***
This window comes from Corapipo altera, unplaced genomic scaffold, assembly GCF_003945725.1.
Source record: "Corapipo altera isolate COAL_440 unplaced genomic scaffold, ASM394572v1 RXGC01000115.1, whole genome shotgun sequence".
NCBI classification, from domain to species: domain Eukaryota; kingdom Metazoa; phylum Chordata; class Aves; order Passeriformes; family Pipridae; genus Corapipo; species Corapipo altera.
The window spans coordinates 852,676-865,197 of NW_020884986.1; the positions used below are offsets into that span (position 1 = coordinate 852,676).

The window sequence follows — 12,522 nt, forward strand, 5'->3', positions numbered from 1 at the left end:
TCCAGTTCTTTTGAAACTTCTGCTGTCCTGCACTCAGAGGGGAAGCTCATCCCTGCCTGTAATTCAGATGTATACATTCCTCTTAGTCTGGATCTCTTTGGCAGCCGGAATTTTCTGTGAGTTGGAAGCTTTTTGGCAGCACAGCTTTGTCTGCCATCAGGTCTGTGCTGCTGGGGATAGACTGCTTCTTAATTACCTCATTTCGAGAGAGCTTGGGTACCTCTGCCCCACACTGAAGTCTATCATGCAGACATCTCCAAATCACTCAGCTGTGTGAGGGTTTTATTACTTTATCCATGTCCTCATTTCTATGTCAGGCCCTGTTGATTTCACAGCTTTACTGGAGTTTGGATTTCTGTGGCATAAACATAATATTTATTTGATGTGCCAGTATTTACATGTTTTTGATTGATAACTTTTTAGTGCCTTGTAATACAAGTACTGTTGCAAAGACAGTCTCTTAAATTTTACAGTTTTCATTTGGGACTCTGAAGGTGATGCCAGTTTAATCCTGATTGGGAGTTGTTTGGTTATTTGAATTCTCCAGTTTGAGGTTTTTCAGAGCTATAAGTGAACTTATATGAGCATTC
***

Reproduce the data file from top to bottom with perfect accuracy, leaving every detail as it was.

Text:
This window comes from Corapipo altera, unplaced genomic scaffold, assembly GCF_003945725.1.
Source record: "Corapipo altera isolate COAL_440 unplaced genomic scaffold, ASM394572v1 RXGC01000115.1, whole genome shotgun sequence".
NCBI classification, from domain to species: domain Eukaryota; kingdom Metazoa; phylum Chordata; class Aves; order Passeriformes; family Pipridae; genus Corapipo; species Corapipo altera.
The window spans coordinates 852,676-865,197 of NW_020884986.1; the positions used below are offsets into that span (position 1 = coordinate 852,676).

The window sequence follows — 12,522 nt, forward strand, 5'->3', positions numbered from 1 at the left end:
TCCAGTTCTTTTGAAACTTCTGCTGTCCTGCACTCAGAGGGGAAGCTCATCCCTGCCTGTAATTCAGATGTATACATTCCTCTTAGTCTGGATCTCTTTGGCAGCCGGAATTTTCTGTGAGTTGGAAGCTTTTTGGCAGCACAGCTTTGTCTGCCATCAGGTCTGTGCTGCTGGGGATAGACTGCTTCTTAATTACCTCATTTCGAGAGAGCTTGGGTACCTCTGCCCCACACTGAAGTCTATCATGCAGACATCTCCAAATCACTCAGCTGTGTGAGGGTTTTATTACTTTATCCATGTCCTCATTTCTATGTCAGGCCCTGTTGATTTCACAGCTTTACTGGAGTTTGGATTTCTGTGGCATAAACATAATATTTATTTGATGTGCCAGTATTTACATGTTTTTGATTGATAACTTTTTAGTGCCTTGTAATACAAGTACTGTTGCAAAGACAGTCTCTTAAATTTTACAGTTTTCATTTGGGACTCTGAAGGTGATGCCAGTTTAATCCTGATTGGGAGTTGTTTGGTTATTTGAATTCTCCAGTTTGAGGTTTTTCAGAGCTATAAGTGAACTTATATGAGCATTC